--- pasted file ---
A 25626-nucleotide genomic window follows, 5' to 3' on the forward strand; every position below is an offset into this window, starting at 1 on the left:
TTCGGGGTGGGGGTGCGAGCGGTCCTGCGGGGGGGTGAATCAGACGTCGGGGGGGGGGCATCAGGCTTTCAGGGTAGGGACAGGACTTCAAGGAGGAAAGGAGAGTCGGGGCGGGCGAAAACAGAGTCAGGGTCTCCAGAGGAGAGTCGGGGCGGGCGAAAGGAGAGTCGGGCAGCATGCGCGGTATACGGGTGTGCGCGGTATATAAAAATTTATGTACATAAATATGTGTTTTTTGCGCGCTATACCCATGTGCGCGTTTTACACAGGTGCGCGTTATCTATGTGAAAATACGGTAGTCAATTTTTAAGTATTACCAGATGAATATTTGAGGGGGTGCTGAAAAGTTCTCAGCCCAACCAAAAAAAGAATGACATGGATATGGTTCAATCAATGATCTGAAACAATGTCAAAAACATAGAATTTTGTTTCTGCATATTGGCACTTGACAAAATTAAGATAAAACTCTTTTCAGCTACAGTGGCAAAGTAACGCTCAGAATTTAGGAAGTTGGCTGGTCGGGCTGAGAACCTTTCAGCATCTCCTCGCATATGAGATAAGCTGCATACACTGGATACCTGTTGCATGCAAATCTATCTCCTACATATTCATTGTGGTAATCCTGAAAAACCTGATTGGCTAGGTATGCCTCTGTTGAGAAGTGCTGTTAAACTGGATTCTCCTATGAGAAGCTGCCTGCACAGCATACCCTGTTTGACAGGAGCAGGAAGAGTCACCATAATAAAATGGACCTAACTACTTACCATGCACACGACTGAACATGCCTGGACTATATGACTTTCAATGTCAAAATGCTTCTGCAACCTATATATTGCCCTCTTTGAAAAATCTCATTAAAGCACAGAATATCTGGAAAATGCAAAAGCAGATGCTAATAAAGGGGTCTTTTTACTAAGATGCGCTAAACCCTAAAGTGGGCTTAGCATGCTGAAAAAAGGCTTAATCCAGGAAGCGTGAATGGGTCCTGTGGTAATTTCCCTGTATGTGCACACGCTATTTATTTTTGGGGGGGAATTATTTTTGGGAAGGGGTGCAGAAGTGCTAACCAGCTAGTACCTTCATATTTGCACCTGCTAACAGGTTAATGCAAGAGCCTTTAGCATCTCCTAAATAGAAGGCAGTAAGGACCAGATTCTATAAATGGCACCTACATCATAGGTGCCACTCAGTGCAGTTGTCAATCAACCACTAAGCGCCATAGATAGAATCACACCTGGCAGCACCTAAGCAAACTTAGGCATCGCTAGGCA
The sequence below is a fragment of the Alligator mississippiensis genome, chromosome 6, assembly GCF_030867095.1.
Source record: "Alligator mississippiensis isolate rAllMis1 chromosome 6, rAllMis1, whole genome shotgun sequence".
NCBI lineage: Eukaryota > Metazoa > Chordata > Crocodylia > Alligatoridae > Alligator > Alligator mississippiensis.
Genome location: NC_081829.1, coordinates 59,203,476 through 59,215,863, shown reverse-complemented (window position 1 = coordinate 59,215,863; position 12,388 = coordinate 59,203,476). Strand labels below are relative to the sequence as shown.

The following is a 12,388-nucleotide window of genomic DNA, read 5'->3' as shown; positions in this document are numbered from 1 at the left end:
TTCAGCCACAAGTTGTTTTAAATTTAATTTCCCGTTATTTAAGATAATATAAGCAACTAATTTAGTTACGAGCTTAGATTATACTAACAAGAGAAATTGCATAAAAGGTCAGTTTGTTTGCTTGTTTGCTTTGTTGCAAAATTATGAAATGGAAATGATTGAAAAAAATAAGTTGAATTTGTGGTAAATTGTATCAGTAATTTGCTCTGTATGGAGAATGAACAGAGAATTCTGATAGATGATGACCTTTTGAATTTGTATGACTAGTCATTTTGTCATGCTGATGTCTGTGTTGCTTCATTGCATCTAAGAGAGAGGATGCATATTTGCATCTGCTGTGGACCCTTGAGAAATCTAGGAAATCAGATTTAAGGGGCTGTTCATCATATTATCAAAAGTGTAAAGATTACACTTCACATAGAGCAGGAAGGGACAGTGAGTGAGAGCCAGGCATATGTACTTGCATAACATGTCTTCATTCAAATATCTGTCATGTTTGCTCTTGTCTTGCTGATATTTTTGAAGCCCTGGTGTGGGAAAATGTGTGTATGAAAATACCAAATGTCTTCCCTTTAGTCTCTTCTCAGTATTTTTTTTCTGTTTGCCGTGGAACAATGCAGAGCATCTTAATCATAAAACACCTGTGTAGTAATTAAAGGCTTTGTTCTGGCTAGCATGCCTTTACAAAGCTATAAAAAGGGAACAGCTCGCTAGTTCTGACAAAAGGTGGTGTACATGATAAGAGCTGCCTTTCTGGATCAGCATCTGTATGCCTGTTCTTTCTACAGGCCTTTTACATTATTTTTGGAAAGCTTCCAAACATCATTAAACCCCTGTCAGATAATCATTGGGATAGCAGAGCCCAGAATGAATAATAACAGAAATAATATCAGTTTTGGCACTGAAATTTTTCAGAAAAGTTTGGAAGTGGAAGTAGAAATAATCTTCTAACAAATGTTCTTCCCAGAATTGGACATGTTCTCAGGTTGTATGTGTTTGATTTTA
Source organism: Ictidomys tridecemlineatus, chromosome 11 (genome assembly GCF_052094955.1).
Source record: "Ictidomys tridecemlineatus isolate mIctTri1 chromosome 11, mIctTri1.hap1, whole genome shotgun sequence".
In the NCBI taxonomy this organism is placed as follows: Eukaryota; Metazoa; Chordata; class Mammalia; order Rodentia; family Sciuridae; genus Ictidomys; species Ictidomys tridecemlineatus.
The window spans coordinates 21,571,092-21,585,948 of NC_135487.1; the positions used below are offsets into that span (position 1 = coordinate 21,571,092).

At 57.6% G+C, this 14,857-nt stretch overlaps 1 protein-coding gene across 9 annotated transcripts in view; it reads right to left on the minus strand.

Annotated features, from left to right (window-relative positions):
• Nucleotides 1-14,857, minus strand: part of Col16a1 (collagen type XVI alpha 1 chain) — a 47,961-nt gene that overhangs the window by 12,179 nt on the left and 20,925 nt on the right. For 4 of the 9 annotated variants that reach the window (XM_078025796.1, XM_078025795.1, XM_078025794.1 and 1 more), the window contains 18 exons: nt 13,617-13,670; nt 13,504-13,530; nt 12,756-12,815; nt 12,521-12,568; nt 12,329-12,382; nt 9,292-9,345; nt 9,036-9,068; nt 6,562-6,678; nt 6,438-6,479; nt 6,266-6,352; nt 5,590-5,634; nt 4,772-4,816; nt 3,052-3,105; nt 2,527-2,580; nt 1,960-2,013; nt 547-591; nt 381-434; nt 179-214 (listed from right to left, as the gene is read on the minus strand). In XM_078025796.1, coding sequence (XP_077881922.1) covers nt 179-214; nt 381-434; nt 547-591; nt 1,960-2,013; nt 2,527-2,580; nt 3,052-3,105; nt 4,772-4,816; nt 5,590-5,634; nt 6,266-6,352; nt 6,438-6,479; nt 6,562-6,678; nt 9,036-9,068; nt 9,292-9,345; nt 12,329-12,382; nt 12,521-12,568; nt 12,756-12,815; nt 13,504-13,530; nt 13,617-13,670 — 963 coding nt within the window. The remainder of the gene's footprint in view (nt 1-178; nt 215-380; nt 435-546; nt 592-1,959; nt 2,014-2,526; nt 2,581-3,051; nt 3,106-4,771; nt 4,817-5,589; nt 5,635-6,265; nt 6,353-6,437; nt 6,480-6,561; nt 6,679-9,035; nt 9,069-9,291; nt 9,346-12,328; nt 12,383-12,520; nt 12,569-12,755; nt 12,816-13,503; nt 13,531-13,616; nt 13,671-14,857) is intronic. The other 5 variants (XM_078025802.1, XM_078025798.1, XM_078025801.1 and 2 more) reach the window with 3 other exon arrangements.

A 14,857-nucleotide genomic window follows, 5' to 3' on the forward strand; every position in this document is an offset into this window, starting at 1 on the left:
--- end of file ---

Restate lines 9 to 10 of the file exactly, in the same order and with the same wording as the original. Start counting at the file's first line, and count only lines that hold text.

Source organism: Ictidomys tridecemlineatus, chromosome 11 (genome assembly GCF_052094955.1).
Source record: "Ictidomys tridecemlineatus isolate mIctTri1 chromosome 11, mIctTri1.hap1, whole genome shotgun sequence".